Living in a digital world. Aleks Krotoski explores our age-old obsession with predicting the future and asks if big data might provide humanity with a true oracle.
From the dawn of the civilisation, human beings have yearned to predict the future. In the past you might have consulted the Oracle at Delphi or sat down for a tarot reading to steer you through life.
Today, the internet offers amazing potential for predictive technology. There isn't a part of the natural world or human existence that isn't recorded and quantified, even the most mundane aspects of our lives are broadcasted into the universe thanks to our prolific use of social media.
By analysing the cornucopia of data we can detect patterns, understand behaviour... but can we really predict the future? Developers claim yes we can, from what movie will be a breakout hit, to when there will be a run on cold and flu medicine, even to the outcome of a child's' entire life - all we need is the right data. But do we want that?
In today's Digital Human Aleks Krotoski explores why it is we feel the need to predict the future to find out place in the present world, and discovers that prediction could end up being a cursed crystal ball if handled incorrectly.
Matthew Fox has been professor of Classics at the University of Glasgow since 2007. From 2014-2017 he held a Leverhulme Major Research Fellowship, and is currently completing a book about Roman ideas of materialism. His research covers a range of areas: Greek and Roman historiography, ancient sexuality, the Classical scholarship of the Enlightenment, and Cicero. He has published two books: Roman Historical Myths (1996) and Cicero’s Philosophy of History.
He talks to us about the role of Oracles in both myth and history.
Steve King is the CEO and Co-Founder of Black Swan, the fastest growing start up in the UK, which combines cutting edge data science and software development to accurately predict trends in consumer behaviour. Since reading Cognitive Science the 90s, Steve has applied his tech, coding and visualisation skills to solving his clients’ challenges, helping them work out what will be important tomorrow by arming them with products that transform the way their brands create value from data. Black Swan works with some of the world’s leading consumer-faced brands including PepsiCo, Panasonic, npower and Disney.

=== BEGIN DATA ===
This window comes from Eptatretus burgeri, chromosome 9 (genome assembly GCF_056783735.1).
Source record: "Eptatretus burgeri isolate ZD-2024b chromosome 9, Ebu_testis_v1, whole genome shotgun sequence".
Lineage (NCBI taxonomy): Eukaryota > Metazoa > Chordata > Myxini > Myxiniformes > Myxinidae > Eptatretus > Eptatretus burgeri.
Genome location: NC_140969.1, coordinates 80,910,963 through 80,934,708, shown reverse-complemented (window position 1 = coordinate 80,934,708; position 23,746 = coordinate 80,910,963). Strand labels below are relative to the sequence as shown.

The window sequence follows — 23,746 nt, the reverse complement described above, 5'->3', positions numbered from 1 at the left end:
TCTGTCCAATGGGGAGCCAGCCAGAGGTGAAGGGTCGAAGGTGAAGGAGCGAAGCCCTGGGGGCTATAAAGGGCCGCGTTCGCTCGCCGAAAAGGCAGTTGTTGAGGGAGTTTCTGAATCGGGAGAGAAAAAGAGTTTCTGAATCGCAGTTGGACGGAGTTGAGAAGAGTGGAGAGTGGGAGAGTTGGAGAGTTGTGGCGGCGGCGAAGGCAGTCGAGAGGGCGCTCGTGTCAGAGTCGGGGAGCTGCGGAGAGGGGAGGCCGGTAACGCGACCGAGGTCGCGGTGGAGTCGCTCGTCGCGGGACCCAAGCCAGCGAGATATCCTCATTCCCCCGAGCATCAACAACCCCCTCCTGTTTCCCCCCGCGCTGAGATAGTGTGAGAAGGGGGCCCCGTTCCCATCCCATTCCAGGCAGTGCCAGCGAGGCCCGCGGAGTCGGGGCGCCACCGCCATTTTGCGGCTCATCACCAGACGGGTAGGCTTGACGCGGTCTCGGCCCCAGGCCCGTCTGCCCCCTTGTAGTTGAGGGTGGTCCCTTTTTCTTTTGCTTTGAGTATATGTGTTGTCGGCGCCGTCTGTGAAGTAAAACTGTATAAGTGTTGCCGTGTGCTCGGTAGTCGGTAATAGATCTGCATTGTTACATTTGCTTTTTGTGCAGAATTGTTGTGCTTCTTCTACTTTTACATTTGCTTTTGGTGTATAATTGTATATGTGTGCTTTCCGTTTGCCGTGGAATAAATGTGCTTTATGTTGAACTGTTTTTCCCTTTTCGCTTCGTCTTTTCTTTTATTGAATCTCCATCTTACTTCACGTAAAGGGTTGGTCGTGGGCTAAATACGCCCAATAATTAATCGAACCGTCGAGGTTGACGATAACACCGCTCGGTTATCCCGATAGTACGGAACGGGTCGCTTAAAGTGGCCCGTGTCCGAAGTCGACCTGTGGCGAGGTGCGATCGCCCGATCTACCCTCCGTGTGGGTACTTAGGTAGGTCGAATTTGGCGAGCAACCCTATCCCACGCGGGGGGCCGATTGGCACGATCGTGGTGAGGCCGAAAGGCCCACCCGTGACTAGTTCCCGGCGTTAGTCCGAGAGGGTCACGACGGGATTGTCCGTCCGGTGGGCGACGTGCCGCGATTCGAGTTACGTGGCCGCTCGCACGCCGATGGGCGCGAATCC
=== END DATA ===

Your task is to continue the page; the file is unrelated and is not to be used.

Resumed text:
He tells us how Black Swan can mine the plethora of data in the digital world to predict societal trends.
Dr. Vivienne Ming was named one of 10 Women to Watch in Tech by Inc. Magazine, she is a theoretical neuroscientist, entrepreneur, and author. She co-founded Socos Labs, her fifth company, an independent think tank exploring the future of human potential. Dr. Ming launched Socos Labs to combine her varied work with that of other creative experts and expand their impact on global policy issues, both inside companies and throughout our communities. Previously, Vivienne was a visiting scholar at UC Berkeley's Redwood Center for Theoretical Neuroscience, pursuing her research in cognitive neuroprosthetics. In her free time, Vivienne has invented AI systems to help treat her diabetic son, predict manic episodes in bipolar suffers weeks in advance, and reunited orphan refugees with extended family members. She sits on boards of numerous companies and nonprofits including StartOut, The Palm Center, Cornerstone Capital, Platypus Institute, Shiftgig, Zoic Capital, and SmartStones. Dr. Ming also speaks frequently on her AI-driven research into inclusion and gender in business. For relaxation, she is a wife and mother of two.
She tells us about Muse, an app that claims to be able to analyse the data from questions asked of parents, as well as a child’s artwork and speech, in order to improve that child’s life outcomes.
John Waterson is a software developer and software architecture consultant. He has worked with several of the leading businesses and government agencies in Scotland. He is a humanist, a rationalist, and believes the fortune telling industry is an exploitative scam.
He tells us about how, as a student in the 90s, he had a job as a telephone tarot reader, and discovered just how seriously people took the predictions given to them by a 20 year old man on the other end of the phone.
Vauhini Vara is a Colorado-based journalist whose work covers a wide range of topics, with a particular focus on how business, technology, and politics influence the lives of working people, especially those from underrepresented communities. She is currently working as an editor for the Atlantic's website. She is also a contributing writer for the website of the New Yorker, and her articles have appeared in Businessweek, Fortune, Wired, Fast Company, The Atlantic, and Harper’s, among other magazines. She began her career as a reporter at the Wall Street Journal; she later launched the business section of the New Yorker’s website and spent a year as its founding editor. In addition to being a journalist, Vara is an O. Henry Prize-winning fiction writer, with stories published in McSweeney’s, Tin House, and elsewhere. She has received honors from the International Center for Journalists, The McGraw Center for Business Journalism, the Rona Jaffe Foundation, and other organizations.
She tells us about what it was like, as a first time mother, to use the Muse app and how far it might really predict and change a child’s life.